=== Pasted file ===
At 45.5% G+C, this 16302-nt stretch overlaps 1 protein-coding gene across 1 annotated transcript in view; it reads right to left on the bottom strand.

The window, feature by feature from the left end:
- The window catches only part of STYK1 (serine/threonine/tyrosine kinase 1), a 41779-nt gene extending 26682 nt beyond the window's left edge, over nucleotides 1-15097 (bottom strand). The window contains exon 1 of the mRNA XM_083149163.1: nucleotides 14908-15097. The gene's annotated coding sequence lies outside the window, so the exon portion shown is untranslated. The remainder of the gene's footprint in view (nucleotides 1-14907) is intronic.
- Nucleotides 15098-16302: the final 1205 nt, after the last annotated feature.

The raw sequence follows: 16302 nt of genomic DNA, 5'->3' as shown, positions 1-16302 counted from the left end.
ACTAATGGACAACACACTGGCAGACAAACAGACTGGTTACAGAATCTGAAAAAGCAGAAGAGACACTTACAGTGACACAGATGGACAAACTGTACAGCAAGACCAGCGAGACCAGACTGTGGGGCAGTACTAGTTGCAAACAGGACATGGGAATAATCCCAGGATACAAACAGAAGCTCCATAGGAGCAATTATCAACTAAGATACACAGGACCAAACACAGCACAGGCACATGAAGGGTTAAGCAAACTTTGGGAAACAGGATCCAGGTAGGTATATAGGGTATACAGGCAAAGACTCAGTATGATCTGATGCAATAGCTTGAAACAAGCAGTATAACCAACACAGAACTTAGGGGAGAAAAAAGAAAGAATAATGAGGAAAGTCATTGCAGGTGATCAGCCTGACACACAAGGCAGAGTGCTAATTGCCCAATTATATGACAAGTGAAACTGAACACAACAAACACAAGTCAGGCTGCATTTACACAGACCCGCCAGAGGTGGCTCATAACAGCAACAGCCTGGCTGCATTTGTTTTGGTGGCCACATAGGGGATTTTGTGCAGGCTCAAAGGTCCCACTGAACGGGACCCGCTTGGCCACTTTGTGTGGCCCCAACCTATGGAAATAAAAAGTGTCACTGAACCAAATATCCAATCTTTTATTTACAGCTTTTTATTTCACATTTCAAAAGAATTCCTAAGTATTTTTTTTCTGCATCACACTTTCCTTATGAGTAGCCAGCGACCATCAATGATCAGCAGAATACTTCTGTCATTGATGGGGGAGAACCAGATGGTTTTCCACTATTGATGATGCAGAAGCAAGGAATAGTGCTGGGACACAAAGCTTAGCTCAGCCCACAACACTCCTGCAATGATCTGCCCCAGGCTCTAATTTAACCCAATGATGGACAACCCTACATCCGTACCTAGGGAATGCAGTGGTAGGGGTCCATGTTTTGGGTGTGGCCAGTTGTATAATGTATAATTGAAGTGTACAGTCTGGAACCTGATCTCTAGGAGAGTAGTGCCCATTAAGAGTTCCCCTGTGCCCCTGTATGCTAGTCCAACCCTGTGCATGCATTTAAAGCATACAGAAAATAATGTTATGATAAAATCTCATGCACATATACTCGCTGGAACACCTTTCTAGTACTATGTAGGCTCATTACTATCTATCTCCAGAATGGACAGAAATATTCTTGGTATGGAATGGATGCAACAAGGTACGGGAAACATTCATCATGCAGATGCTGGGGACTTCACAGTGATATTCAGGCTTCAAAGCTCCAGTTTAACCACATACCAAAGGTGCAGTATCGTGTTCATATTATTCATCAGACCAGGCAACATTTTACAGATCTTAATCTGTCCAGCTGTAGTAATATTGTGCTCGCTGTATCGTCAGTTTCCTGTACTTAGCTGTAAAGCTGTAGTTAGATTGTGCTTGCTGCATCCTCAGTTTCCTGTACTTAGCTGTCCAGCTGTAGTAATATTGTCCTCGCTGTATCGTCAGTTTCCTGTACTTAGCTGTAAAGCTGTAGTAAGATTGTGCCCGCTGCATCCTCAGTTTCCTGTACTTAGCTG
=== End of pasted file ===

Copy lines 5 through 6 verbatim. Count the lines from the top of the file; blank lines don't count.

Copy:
The raw sequence follows: 16302 nt of genomic DNA, 5'->3' as shown, positions 1-16302 counted from the left end.
ACTAATGGACAACACACTGGCAGACAAACAGACTGGTTACAGAATCTGAAAAAGCAGAAGAGACACTTACAGTGACACAGATGGACAAACTGTACAGCAAGACCAGCGAGACCAGACTGTGGGGCAGTACTAGTTGCAAACAGGACATGGGAATAATCCCAGGATACAAACAGAAGCTCCATAGGAGCAATTATCAACTAAGATACACAGGACCAAACACAGCACAGGCACATGAAGGGTTAAGCAAACTTTGGGAAACAGGATCCAGGTAGGTATATAGGGTATACAGGCAAAGACTCAGTATGATCTGATGCAATAGCTTGAAACAAGCAGTATAACCAACACAGAACTTAGGGGAGAAAAAAGAAAGAATAATGAGGAAAGTCATTGCAGGTGATCAGCCTGACACACAAGGCAGAGTGCTAATTGCCCAATTATATGACAAGTGAAACTGAACACAACAAACACAAGTCAGGCTGCATTTACACAGACCCGCCAGAGGTGGCTCATAACAGCAACAGCCTGGCTGCATTTGTTTTGGTGGCCACATAGGGGATTTTGTGCAGGCTCAAAGGTCCCACTGAACGGGACCCGCTTGGCCACTTTGTGTGGCCCCAACCTATGGAAATAAAAAGTGTCACTGAACCAAATATCCAATCTTTTATTTACAGCTTTTTATTTCACATTTCAAAAGAATTCCTAAGTATTTTTTTTCTGCATCACACTTTCCTTATGAGTAGCCAGCGACCATCAATGATCAGCAGAATACTTCTGTCATTGATGGGGGAGAACCAGATGGTTTTCCACTATTGATGATGCAGAAGCAAGGAATAGTGCTGGGACACAAAGCTTAGCTCAGCCCACAACACTCCTGCAATGATCTGCCCCAGGCTCTAATTTAACCCAATGATGGACAACCCTACATCCGTACCTAGGGAATGCAGTGGTAGGGGTCCATGTTTTGGGTGTGGCCAGTTGTATAATGTATAATTGAAGTGTACAGTCTGGAACCTGATCTCTAGGAGAGTAGTGCCCATTAAGAGTTCCCCTGTGCCCCTGTATGCTAGTCCAACCCTGTGCATGCATTTAAAGCATACAGAAAATAATGTTATGATAAAATCTCATGCACATATACTCGCTGGAACACCTTTCTAGTACTATGTAGGCTCATTACTATCTATCTCCAGAATGGACAGAAATATTCTTGGTATGGAATGGATGCAACAAGGTACGGGAAACATTCATCATGCAGATGCTGGGGACTTCACAGTGATATTCAGGCTTCAAAGCTCCAGTTTAACCACATACCAAAGGTGCAGTATCGTGTTCATATTATTCATCAGACCAGGCAACATTTTACAGATCTTAATCTGTCCAGCTGTAGTAATATTGTGCTCGCTGTATCGTCAGTTTCCTGTACTTAGCTGTAAAGCTGTAGTTAGATTGTGCTTGCTGCATCCTCAGTTTCCTGTACTTAGCTGTCCAGCTGTAGTAATATTGTCCTCGCTGTATCGTCAGTTTCCTGTACTTAGCTGTAAAGCTGTAGTAAGATTGTGCCCGCTGCATCCTCAGTTTCCTGTACTTAGCTG